- Cafeteria Plans. Under Code Section 125, employees may purchase welfare benefits on a pre-tax basis under a cafeteria plan. In addition, employees may contribute to a health FSA to reimburse medical expenses of the employee, the employee's spouse, and his or her dependents. A same-sex spouse will not be treated as a spouse under the Internal Revenue Code. Accordingly, unless the same-sex spouse qualifies as a "dependent," the employee cannot contribute towards the benefits covering the same-sex spouse (e.g., health insurance) on a pre-tax basis. Instead, contributions must be made on an after-tax basis. In addition, an employee may not seek reimbursement of expenses for a same-sex spouse that doesn't qualify as a dependent under the health FSA.
- Withholding. Benefits that are includible in income under federal law are subject to income and employment tax withholding.
- Retirement Benefits. Same-sex spouses are not treated as spouses under the Internal Revenue Code under the special rules for spouses, including automatic payments in the form of a qualified joint and survivor annuity, spousal consent requirements, and payments to a former spouse pursuant to a qualified domestic relations order.
As noted, these income tax consequences will likely change if the Supreme Court finds that DOMA is unconstitutional.
State Tax Implications
The new Maine law does not alter the impact of DOMA on federal tax laws. Accordingly, at least for the present, benefits for same-sex spouses will be treated under federal income tax laws in the same manner as benefits for domestic partners. However, the new Maine law changes the state tax picture for same-sex couples considerably.
Maine Revenue Services has not issued guidance specifically describing how employee benefits provided to same-sex spouses will be taxed under the new law. However, Maine Revenue Services has issued a Maine Tax Alert (December 2012, vol. 22, Issue 11), which provides that same-sex spouses should file their Maine tax return as either "married filing jointly" or "married filing separately" even if they file separate returns under federal law.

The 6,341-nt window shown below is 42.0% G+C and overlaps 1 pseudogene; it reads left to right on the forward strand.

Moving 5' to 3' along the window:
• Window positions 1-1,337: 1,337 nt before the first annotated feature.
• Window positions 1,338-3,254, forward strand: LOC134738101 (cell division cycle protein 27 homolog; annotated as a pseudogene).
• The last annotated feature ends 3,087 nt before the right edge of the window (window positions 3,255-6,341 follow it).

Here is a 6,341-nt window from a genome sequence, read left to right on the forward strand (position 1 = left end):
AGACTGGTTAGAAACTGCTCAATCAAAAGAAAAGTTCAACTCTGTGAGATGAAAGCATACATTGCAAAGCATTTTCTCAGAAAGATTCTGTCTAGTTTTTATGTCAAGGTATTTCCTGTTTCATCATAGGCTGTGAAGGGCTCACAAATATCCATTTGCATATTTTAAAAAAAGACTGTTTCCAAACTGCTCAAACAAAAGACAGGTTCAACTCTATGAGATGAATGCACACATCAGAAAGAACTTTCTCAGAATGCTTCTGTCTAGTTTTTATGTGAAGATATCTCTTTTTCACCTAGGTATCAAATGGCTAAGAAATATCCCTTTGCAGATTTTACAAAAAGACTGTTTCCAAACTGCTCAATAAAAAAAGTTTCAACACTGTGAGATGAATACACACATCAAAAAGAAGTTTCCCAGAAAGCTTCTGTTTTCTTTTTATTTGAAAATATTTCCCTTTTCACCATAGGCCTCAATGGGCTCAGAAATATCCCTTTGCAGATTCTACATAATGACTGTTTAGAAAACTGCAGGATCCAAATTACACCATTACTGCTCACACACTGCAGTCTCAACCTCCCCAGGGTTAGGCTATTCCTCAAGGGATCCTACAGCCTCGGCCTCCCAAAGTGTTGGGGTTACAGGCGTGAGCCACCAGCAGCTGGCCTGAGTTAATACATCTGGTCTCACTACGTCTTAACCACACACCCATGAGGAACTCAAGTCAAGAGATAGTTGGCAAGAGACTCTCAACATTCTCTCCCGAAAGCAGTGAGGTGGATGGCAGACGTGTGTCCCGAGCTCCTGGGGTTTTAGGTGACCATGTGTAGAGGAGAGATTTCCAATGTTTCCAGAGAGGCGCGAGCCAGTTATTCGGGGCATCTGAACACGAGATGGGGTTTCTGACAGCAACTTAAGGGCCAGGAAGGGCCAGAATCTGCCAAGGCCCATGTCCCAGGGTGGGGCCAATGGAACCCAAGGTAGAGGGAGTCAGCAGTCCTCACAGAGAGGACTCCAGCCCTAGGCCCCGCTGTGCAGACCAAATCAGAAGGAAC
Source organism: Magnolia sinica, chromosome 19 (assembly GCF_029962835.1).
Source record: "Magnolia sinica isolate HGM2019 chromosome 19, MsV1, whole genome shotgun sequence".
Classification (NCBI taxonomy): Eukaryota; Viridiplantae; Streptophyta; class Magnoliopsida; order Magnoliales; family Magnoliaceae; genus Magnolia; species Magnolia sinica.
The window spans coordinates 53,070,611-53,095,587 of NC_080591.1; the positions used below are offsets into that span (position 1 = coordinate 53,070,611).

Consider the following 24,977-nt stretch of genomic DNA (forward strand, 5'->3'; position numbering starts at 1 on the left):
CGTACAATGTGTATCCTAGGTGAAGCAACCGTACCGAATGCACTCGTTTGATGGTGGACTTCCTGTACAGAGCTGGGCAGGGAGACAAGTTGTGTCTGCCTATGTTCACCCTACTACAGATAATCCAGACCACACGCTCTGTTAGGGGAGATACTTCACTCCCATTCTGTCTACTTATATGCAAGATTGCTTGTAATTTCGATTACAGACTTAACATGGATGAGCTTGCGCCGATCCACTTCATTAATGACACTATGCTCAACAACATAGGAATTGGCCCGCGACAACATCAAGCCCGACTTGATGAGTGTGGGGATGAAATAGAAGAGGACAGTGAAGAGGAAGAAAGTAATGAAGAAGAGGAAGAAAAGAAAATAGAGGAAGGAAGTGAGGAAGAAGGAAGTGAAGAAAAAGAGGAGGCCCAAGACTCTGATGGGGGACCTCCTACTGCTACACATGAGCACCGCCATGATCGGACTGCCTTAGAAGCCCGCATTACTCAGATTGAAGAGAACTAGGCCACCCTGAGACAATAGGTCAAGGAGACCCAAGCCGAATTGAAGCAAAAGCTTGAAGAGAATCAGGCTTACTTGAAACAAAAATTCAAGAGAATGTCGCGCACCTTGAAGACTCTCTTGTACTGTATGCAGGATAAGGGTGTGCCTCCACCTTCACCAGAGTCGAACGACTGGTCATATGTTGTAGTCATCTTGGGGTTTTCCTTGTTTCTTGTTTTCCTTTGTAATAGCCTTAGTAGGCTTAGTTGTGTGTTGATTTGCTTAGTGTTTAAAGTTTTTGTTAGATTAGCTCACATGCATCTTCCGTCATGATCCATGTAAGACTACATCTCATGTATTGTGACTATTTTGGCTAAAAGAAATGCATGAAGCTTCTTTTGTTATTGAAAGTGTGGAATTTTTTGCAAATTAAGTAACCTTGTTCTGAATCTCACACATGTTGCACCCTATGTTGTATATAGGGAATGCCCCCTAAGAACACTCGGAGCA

Given this position and the breadth of the new law, we expect that same-sex marriages and same-sex spouses will be treated exactly the same as opposite-sex marriages and spouse for purposes of Maine income tax laws. (This would be in line with the tax laws of most other states that allow same-sex marriage.) If this is the case, spousal benefits that receive favorable tax treatment for opposite-sex partners will receive favorable tax treatment for same-sex partners, and the value of employer-provided benefits will not be includable in income and subject to withholding under Maine law. Also, contributions under a cafeteria plan made by an employee covering a same-sex spouse will reduce the employee's income for purposes of Maine state income taxes.
Next Steps for Employers
All of this will add to the complexity of administering employee benefit plans. For so long as DOMA remains the law of the land, employee benefit programs that carry favorable tax attributes for married couples will be treated one way for federal tax purposes and another way for state tax purposes in Maine and elsewhere. At a minimum, employers who have employees that are part of a same-sex married couple will have to adjust their payroll systems to accommodate this difference. Administrative forms that identify spouses and are used in determining the payment of benefits (such as life insurance and certain other benefits) should also be reviewed to determine whether state same-sex marriage laws are implicated.
Employers that offer domestic partner benefits and operate in Maine or other states that permit same-sex marriage will face the added challenge of maintaining those separate administrative structures. Alternatively, those employers may wish to consider eliminating domestic partner benefits entirely on the theory that marriage would now be available to same-sex couples.
There will be more to say about these issues in the future, and we expect to return to this subject in the coming year in light of any agency guidance and after the U.S. Supreme Court determines the fate of DOMA.